Authors > #Bronte200
None of the men Charlotte Brontë had encountered in her limited social circle had come close to Constantin Heger. Was she aware of anything wrong in what she felt for this married man, her employer’s husband? We must look for clues to her emotions in the letters she wrote to him after leaving Brussels, in Villette – while remembering that it is ﬁction and not autobiography – and in an experience she had in the lonely summer of her lonely second year.
One day in that summer, when her mood was at its lowest, she had an odd impulse that furnished her with one of the most memorable scenes in Villette and was one of the most extraordinary in her life.
As we have seen, the Gothic Church of St Gudule was important in the history of Rue d’Isabelle, since the street’s raison d’être was to provide the royal household with a route to it. And it was a church that came to be important in Charlotte’s history, too.
From the Pensionnat garden she could hear its bells, but of course she worshipped not at the Catholic St Gudule but at the Protestant chapel in Place du Musée. Until 1 September 1843 she could never have imagined that she, a staunch Protestant and the daughter of a Protestant clergyman, would ever enter this Catholic church as anything other than a tourist. Her frequent references to Catholicism while abroad had been anything but complimentary. To cite one example in a letter to Ellen Nussey the previous summer:
On that ﬁrst day of September 1843 Charlotte had been practically alone at the Pensionnat – alone in Brussels, in fact – since the school broke up for the summer holidays on 15 August. The other pupils and teachers were on holiday with their families. The Hegers were in Blankenberge, today still a popular Belgian seaside resort.
Why did she not go home for the holidays? Aunt Branwell had left the three sisters some money, and she could surely have afforded the expense. Was she paralysed by inertia and depression, perhaps by reluctance to leave a place associated with M. Heger? Whatever the reason, she stayed on in the school, seeking an escape from its empty classrooms by walking all day in the streets and boulevards of Brussels and the roads leading into the countryside.
One day, after a trek to the Protestant cemetery and the ﬁelds beyond, she could not face returning to the deserted Pensionnat. To put off the evil hour she walked around for some time in the streets near the school.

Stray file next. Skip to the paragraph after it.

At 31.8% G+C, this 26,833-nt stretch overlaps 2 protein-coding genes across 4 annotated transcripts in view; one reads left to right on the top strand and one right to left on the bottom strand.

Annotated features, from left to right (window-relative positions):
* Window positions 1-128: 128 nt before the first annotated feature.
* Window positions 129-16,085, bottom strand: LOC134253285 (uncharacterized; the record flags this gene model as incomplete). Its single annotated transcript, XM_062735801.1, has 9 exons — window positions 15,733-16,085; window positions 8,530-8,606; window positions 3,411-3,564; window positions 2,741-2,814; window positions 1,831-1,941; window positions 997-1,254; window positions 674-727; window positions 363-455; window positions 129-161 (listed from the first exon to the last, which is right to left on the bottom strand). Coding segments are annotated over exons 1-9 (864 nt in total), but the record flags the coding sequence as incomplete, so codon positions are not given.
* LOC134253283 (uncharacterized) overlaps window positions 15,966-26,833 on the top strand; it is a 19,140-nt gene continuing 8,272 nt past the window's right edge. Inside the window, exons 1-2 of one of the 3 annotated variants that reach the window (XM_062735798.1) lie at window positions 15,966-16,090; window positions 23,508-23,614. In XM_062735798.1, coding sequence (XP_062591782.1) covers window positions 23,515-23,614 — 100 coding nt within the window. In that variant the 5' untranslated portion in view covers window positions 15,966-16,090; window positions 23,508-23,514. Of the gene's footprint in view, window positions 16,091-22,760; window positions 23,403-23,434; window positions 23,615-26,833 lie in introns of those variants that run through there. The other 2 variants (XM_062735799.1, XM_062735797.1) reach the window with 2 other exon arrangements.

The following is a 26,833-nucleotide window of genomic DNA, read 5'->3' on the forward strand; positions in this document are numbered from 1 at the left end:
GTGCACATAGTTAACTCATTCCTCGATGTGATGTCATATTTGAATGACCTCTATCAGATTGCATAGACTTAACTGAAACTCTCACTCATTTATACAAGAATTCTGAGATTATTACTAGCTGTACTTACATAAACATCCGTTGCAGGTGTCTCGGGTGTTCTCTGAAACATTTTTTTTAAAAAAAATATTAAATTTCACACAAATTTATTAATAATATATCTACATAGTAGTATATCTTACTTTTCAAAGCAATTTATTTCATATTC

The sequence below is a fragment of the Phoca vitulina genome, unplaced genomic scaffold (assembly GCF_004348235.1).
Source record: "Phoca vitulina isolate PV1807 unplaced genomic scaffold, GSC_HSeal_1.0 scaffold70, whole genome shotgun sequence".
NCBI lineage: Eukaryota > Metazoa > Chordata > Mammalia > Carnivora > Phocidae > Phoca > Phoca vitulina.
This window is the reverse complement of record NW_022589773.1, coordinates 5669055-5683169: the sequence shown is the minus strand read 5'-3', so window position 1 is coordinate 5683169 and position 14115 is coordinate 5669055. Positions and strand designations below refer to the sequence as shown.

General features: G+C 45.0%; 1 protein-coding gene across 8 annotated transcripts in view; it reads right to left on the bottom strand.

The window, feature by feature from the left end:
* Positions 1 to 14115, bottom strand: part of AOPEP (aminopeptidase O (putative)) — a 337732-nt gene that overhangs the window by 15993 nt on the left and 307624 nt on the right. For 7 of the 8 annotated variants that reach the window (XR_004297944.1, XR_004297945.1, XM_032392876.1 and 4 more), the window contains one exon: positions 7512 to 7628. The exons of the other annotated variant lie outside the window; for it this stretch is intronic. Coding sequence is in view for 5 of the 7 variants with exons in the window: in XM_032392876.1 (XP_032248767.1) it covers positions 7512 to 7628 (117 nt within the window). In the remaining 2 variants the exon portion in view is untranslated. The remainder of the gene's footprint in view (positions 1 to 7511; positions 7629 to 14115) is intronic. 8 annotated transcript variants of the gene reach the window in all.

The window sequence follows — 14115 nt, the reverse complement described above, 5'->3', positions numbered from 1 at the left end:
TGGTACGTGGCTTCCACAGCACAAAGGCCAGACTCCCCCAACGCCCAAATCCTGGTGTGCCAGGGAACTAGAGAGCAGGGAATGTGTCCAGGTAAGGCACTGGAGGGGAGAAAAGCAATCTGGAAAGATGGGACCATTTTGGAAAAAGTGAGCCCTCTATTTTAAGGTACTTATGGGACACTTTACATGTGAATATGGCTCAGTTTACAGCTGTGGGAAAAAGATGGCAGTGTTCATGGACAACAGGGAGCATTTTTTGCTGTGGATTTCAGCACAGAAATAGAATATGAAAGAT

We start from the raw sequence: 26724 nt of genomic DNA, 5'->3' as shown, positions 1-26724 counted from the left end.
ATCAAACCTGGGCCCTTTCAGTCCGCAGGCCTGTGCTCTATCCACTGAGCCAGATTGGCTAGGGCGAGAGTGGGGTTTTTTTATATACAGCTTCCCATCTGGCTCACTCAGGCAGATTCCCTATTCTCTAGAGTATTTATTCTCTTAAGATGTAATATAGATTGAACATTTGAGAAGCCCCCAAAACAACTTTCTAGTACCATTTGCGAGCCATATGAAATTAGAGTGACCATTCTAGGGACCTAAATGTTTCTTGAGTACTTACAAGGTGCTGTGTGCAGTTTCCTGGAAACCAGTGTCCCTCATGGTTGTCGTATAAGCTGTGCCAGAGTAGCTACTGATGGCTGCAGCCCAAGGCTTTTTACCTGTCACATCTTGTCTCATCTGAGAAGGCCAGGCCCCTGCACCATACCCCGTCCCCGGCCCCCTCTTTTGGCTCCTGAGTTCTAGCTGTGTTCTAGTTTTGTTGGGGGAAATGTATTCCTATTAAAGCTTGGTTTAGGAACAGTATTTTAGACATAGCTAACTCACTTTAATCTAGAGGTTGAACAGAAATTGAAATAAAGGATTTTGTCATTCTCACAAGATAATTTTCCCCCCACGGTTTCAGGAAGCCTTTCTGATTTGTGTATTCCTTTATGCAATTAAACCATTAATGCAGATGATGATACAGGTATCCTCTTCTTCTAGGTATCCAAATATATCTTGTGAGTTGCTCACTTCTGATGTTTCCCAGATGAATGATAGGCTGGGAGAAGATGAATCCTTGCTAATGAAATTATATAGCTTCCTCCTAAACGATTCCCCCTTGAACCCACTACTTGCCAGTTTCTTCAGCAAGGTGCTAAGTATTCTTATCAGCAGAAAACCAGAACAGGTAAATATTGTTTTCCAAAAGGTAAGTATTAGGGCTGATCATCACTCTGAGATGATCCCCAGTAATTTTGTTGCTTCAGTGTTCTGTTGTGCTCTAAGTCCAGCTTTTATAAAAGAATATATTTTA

She found herself in front of St Gudule’s. The bell was tolling for the evening service. After hesitating for a moment she went slowly up the steps. We know exactly what happened next because we have her account in a letter to Emily written the next day (as well as the rather different version given by Lucy Snowe in Villette). She stayed for the service, and when it was over she still felt she could not face going back to the school:
What we do not know, of course, is what she confessed. Years before, in her ﬁrst teaching post when she was just out of her teens, she had gone through a similar period of depression and had told her friend Ellen that she had dark thoughts she could not confess to anyone. They related to the desires that found expression in her lurid juvenile love stories dominated by excitingly saturnine Byronic heroes.
In Villette Lucy tells Graham Bretton that what she confessed to Père Silas, the priest, was not any speciﬁc wrongdoing but merely a ‘dreary, desperate complaint’. She was depressed and just needed to talk to someone. But even if Charlotte had no speciﬁc sin on her conscience, in view of the tortured letters she later wrote to Heger it seems likely her confession was prompted by more than just a wish for human contact and some variety in the monotony of her life. Whatever she actually told the priest, we can be fairly sure that her feelings for Heger had something to do with the depression that drove her to the confessional. Was she tormented by the kind of desires she had once hinted at to Ellen? If so, did she hint at them to the priest?
According to one tradition, the confessional at which Charlotte Brontë knelt is the second one on the left. We can go into the Cathedral and stand for a moment musing on what led her there and what she may have said. That kindly priest may have been the only person – unless she at any time made a confession to Emily or Ellen Nussey or Mary Taylor – to hear from her own lips what Frederika MacDonald, writing in 1914, was to call ‘the secret of Charlotte Brontë’: the real nature of her feelings for Constantin Heger.
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